11. The combination of claim 4, wherein
said carriers comprise semiconductor carriers formed with slits or grooves to receive the wafers in spaced, stacked, aligned locations;
and the housing includes baffle means having grooves for transfer of the wafers in spaced, parallel aligned position from one of said carriers to the other upon engagement thereof by said plunger element to maintain the respective parallel aligned arrangement in which the wafers were retained in the first carrier also in the second carrier upon transfer thereinto.
12. The combination of a first carrier member which has an apertured bottom wall
with
an apparatus for transferring articles between the first and a second carrier member, said apparatus comprising
a displaceable housing;
means for receiving said first carrier member with the apertured bottom wall on the bottom;
a plunger element fitting through said apertured bottom wall, and operable against the force of gravity;
means for locating the second carrier member in the housing;
operating means engageable with the plunger element and controlling projecting movement of the plunger along a distance shorter than that represented by a final desired position of the articles in the second carrier member to lift the articles out of the first carrier member and nearly, but not quite wholly, into the second carrier member;
and means for inverting the housing together with both carrier carrier members and with said plunger element, while in a projected position to permit completion of travel of the articles into the second carrier member by gravity and for the difference of the distance through which the articles were lifted by said plunger, and the final desired position;
wherein said housing includes a baffle means adapted to receive articles from said first carrier member as the articles are passed to the second carrier member,
wherein
said baffle means comprises
two parts slidably engaged one above the other;
slits or grooves formed in both said parts, the slits or grooves in a first part being spaced apart by half the distance between the grooves or slits of the second part,
whereby selected grooves in the first part can be used for transfer of articles through said baffle;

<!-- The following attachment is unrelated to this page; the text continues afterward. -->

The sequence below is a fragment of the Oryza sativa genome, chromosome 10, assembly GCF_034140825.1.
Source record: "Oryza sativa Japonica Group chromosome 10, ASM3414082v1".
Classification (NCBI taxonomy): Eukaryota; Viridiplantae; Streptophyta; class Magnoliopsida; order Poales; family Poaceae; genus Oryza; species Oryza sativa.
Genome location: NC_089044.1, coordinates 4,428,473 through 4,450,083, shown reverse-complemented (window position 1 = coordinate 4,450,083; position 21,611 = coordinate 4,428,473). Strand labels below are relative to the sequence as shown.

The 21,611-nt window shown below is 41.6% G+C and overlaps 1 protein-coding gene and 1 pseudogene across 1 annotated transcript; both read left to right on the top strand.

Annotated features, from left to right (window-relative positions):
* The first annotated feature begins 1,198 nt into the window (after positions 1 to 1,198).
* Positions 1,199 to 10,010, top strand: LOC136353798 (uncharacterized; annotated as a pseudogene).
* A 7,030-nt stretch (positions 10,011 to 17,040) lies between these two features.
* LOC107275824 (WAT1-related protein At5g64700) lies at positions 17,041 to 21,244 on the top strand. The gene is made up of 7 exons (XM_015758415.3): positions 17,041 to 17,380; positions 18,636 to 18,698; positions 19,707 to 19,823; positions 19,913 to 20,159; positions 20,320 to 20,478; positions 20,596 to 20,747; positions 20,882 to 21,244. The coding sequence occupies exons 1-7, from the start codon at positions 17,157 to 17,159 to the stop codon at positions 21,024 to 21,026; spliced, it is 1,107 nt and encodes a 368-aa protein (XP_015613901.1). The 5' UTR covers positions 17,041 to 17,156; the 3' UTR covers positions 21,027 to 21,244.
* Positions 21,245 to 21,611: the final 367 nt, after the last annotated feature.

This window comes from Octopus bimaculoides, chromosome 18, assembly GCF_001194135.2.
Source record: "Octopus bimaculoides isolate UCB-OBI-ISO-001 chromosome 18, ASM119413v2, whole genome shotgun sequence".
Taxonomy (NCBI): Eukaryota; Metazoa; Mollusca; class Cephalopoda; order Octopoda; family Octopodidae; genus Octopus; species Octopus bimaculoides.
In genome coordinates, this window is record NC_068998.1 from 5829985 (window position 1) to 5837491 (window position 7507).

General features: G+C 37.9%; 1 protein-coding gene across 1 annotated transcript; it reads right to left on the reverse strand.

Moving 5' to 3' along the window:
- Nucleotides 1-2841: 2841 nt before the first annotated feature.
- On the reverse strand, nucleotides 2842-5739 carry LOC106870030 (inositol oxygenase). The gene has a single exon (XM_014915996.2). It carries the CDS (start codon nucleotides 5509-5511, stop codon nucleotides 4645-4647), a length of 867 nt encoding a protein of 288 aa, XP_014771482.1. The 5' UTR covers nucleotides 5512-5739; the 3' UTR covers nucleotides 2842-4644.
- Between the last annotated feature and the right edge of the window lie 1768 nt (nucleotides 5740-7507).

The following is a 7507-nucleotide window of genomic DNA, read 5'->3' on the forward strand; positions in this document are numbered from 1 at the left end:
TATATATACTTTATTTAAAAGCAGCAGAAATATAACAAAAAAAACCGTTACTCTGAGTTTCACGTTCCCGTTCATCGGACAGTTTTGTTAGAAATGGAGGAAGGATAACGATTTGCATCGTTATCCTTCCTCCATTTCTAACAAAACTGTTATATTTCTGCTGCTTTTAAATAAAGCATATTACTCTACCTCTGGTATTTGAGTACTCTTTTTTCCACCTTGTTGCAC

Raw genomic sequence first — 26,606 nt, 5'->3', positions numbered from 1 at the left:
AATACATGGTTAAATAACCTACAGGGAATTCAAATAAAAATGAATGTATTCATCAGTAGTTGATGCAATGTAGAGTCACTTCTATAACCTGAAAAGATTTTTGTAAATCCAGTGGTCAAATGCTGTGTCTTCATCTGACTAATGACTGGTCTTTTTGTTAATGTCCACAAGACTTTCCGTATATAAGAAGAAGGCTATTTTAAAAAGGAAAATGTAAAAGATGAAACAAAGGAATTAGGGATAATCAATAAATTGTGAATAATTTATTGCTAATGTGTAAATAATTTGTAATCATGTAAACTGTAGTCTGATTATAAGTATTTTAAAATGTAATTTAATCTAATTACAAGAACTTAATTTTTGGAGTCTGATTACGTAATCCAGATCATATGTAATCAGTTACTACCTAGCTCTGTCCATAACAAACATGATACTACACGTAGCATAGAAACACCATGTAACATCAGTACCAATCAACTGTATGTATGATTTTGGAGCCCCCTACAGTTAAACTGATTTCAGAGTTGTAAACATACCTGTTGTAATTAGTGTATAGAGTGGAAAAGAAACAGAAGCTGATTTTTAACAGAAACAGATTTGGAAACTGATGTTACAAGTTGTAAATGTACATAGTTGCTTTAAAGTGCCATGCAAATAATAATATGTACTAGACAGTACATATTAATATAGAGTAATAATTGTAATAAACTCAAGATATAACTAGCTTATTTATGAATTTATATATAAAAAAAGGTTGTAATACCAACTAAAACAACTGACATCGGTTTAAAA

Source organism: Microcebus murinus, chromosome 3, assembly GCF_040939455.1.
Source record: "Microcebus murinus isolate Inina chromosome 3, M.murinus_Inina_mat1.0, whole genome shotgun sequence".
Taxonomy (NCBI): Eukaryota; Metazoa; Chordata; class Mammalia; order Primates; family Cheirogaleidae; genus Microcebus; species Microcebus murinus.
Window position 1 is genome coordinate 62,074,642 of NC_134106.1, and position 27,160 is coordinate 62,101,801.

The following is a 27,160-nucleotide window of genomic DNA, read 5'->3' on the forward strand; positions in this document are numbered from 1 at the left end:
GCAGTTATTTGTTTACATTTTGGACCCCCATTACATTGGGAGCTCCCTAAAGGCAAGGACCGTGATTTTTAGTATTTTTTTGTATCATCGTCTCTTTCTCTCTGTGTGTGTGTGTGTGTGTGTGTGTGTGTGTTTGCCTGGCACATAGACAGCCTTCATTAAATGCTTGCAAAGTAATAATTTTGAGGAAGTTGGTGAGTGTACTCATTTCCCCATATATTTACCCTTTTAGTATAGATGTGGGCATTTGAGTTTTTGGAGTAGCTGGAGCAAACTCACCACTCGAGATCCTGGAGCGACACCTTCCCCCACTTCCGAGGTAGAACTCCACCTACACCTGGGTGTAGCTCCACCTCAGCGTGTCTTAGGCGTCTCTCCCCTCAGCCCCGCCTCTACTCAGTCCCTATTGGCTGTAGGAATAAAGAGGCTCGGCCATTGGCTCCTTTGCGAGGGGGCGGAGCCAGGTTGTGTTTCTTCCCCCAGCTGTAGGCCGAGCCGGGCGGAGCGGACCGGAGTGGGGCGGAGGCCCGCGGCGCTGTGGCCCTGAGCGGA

and indexing means are provided to effect sliding movement of one part with respect to the other part for selected alignment of said grooves or slits and to permit alignment of a selected set of grooves or slits of the first part after another selected set of grooves has been occupied by articles transferred through said parts.
13. The combination of claim 12, wherein one part of said baffle is subdivided into two sections;
one of the sections being laterally removable from another section thereof;
a loading/unloading port being formed in said housing, said removable section being removable through said port of the housing;
and interengaging peg-and-aperture means formed on said sections and retaining said sections in mutually oriented, adjustable position.
14. The combination of claim 12, further comprising inserts in said parts of said baffle means, the grooves or slits being formed in said inserts.
15. The combination of claim 14, further comprising a base or support platform;
and support posts securing the first part of said baffle means to the base or platform.
16. The combination of claim 12, wherein the articles comprise semiconductor disks or wafers;
and wherein said means for inverting the housing comprises rotary means operable about an axis of rotation extending perpendicularly to a plane parallel to the major surface of said disks or wafers.
17. The combination of claim 12, wherein said articles comprise semiconductor disks or wafers;
and said slits or grooves are dimensioned to receive one disk or wafer in one groove.
18. The combination of claim 12, including loading-and-unloading ports formed in said housing to enable said carriers to be loaded into and unloaded from said housing.
19. The combination of claim 12, wherein said plunger element comprises a lifting pillar and engagement means secured to the lifting pillar for engagement with said wafers, the lifting pillar and said engagement means being dimensioned to fit into and pass through the apertured bottom wall of said first carrier.
Description

The present invention relates to a method of and apparatus for transferring articles, particularly thin articles of a disclike nature, from one carrier member to another. The invention is particularly suitable for transferring unprocessed semi-conductor wafers from a first carrier member (hereinafter also referred to simply as a "carrier") to a second carrier member (hereinafter also referred to as a "magazine") so that they may be processed, e.g. in a furnace in which the magazine is introduced. The magazine therefore must be resistant to processing temperatures and in this particular art would generally be made from fused silica, whereas the carrier may be made from any suitable material, generally a suitable plastics material. The apparatus may also be used for re-transferring processed wafers back to the carrier. In the course of such transfer operations handling of the delicate wafers must be kept to a minimum to prevent damage and contamination which would lead to rejection of the very expensive articles.